Tuesday, May 14, 2013

Real Life and Fiction

My characters aren't me. (Except when I write fan-fiction. Then the heroine is totally me.)

But, in my professional fiction, the characters aren't me. It's fun to write about someone else, someone entirely made up, and see how real I can make her. I ask myself, "Who would find herself in this situation?" Or, better yet, "In this situation, what sort of person would have the hardest time?" Because that person, of course, would also have the most room to grow.

Still, despite the fact that my characters aren't me, I usually find part-way through a book project that I've ended up giving them problems I'm puzzling through in my own life.

Like now. I'm writing about two people falling in love and trying to avoid being killed at the same time. So not where I am in my own life, right? I'm happily fallen already and, thank God, no one's trying to kill me.

But when I look past the big plot points - the new romance and the murders that are inherent in the genre and that provide the momentum for the story - I find that both my hero and heroine are mulling over what it means to be a real grown-up.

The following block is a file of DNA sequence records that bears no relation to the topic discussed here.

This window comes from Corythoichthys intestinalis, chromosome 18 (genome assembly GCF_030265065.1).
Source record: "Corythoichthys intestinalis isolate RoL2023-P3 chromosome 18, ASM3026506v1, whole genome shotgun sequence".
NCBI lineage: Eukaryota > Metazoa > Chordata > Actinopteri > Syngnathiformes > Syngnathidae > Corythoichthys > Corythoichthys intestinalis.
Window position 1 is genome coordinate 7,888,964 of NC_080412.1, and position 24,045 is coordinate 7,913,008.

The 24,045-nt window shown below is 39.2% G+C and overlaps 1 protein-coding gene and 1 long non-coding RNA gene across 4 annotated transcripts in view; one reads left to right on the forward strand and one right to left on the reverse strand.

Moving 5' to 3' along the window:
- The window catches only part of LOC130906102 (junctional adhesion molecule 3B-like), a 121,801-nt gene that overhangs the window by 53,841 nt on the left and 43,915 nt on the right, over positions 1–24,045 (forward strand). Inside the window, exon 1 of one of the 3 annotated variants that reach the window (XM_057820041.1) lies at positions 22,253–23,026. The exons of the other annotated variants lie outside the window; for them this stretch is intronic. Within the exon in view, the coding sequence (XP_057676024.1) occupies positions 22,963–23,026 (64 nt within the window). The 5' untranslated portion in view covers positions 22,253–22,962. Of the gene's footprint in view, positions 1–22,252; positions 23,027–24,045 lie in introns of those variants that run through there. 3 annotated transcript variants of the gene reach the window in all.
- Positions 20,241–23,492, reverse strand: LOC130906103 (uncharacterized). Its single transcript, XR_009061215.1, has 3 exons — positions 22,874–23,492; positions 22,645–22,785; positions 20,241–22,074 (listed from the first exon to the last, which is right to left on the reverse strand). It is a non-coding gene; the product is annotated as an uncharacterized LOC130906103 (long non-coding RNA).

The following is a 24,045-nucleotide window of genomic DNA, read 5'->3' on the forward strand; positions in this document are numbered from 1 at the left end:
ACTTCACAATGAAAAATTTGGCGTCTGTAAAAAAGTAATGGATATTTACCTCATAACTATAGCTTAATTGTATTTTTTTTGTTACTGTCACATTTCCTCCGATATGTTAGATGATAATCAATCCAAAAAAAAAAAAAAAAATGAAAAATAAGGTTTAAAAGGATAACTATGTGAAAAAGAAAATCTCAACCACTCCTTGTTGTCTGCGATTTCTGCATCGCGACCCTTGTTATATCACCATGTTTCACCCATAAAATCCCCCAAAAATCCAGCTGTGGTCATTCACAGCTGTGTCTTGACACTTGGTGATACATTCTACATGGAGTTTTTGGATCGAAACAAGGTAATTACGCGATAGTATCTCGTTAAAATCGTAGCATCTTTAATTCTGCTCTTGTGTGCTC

What does it mean when you get past thirty, and you've made your first big mistakes and - more than that - have survived them and become your adult self? what then?

What happens when you're old enough to assess your character because you finally have enough character that it can be assessed?

What does maturity look like when you can't hope to be really mature, really wise, for decades yet, if ever - but you're still a grown-up, and you can't get away from that fact? (And you don't even want to get away from it, because being a grown-up is good.)

What do you do when you are old enough to look back at your younger self and wince at her mistakes, but are too far past those mistakes to really have any chance of fixing them?

When you're old enough to have a real self, and young enough that that real self isn't really mature yet, isn't wise, isn't done? When you've got a good idea of your responsibilities, and and even better idea of your limits? When you know your best isn't going to be enough, but that not giving your best would be unconscionable?

That you are not enough, but that no one else can be you.

When you finally understand that some disasters really are disasters, when you know how you could have prevented the ones in the past, but are just as sure that you won't be able to prevent the ones in the future?

How do you gather yourself together and decide to go on, trusting the Lord, doing your best, knowing you'll fail, knowing that failure isn't going to be a sufficient excuse for giving up?

Yes, apparently I am wondering about all of these things - and finding my answers - and all of it in a story that isn't about me.

Nope, not at all.

Peace of Christ to you,
Jessica Snell

1 comment:

elizabeth said...

yes, these are questions for sure... I can relate!